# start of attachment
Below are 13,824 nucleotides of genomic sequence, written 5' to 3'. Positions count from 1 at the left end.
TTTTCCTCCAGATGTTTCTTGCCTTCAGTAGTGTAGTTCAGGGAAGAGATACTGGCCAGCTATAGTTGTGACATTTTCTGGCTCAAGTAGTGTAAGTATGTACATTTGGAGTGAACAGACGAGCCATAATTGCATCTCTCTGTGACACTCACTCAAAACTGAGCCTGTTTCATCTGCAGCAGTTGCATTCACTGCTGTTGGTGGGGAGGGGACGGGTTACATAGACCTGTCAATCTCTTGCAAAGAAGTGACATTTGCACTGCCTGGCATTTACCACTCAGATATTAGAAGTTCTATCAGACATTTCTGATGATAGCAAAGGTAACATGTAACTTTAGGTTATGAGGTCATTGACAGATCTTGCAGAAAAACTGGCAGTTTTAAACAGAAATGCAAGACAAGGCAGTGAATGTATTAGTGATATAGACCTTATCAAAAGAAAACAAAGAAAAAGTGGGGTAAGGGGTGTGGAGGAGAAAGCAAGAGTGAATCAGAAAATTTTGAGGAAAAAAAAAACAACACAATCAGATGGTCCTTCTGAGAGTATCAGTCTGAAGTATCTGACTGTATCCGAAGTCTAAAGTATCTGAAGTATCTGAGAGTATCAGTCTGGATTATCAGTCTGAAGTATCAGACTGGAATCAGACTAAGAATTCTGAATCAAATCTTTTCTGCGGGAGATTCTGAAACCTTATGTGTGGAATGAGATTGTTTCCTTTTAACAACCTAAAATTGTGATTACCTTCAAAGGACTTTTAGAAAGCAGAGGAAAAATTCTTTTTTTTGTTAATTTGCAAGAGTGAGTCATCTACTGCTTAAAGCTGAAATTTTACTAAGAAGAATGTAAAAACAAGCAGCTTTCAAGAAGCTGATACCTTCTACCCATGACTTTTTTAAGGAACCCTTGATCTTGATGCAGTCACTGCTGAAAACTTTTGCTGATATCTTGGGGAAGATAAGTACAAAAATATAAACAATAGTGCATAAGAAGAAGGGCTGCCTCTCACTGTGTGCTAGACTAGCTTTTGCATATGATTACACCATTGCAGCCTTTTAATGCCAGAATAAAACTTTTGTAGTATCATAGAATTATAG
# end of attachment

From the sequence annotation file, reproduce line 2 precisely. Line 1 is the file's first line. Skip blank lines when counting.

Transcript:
TTTTCCTCCAGATGTTTCTTGCCTTCAGTAGTGTAGTTCAGGGAAGAGATACTGGCCAGCTATAGTTGTGACATTTTCTGGCTCAAGTAGTGTAAGTATGTACATTTGGAGTGAACAGACGAGCCATAATTGCATCTCTCTGTGACACTCACTCAAAACTGAGCCTGTTTCATCTGCAGCAGTTGCATTCACTGCTGTTGGTGGGGAGGGGACGGGTTACATAGACCTGTCAATCTCTTGCAAAGAAGTGACATTTGCACTGCCTGGCATTTACCACTCAGATATTAGAAGTTCTATCAGACATTTCTGATGATAGCAAAGGTAACATGTAACTTTAGGTTATGAGGTCATTGACAGATCTTGCAGAAAAACTGGCAGTTTTAAACAGAAATGCAAGACAAGGCAGTGAATGTATTAGTGATATAGACCTTATCAAAAGAAAACAAAGAAAAAGTGGGGTAAGGGGTGTGGAGGAGAAAGCAAGAGTGAATCAGAAAATTTTGAGGAAAAAAAAAACAACACAATCAGATGGTCCTTCTGAGAGTATCAGTCTGAAGTATCTGACTGTATCCGAAGTCTAAAGTATCTGAAGTATCTGAGAGTATCAGTCTGGATTATCAGTCTGAAGTATCAGACTGGAATCAGACTAAGAATTCTGAATCAAATCTTTTCTGCGGGAGATTCTGAAACCTTATGTGTGGAATGAGATTGTTTCCTTTTAACAACCTAAAATTGTGATTACCTTCAAAGGACTTTTAGAAAGCAGAGGAAAAATTCTTTTTTTTGTTAATTTGCAAGAGTGAGTCATCTACTGCTTAAAGCTGAAATTTTACTAAGAAGAATGTAAAAACAAGCAGCTTTCAAGAAGCTGATACCTTCTACCCATGACTTTTTTAAGGAACCCTTGATCTTGATGCAGTCACTGCTGAAAACTTTTGCTGATATCTTGGGGAAGATAAGTACAAAAATATAAACAATAGTGCATAAGAAGAAGGGCTGCCTCTCACTGTGTGCTAGACTAGCTTTTGCATATGATTACACCATTGCAGCCTTTTAATGCCAGAATAAAACTTTTGTAGTATCATAGAATTATAG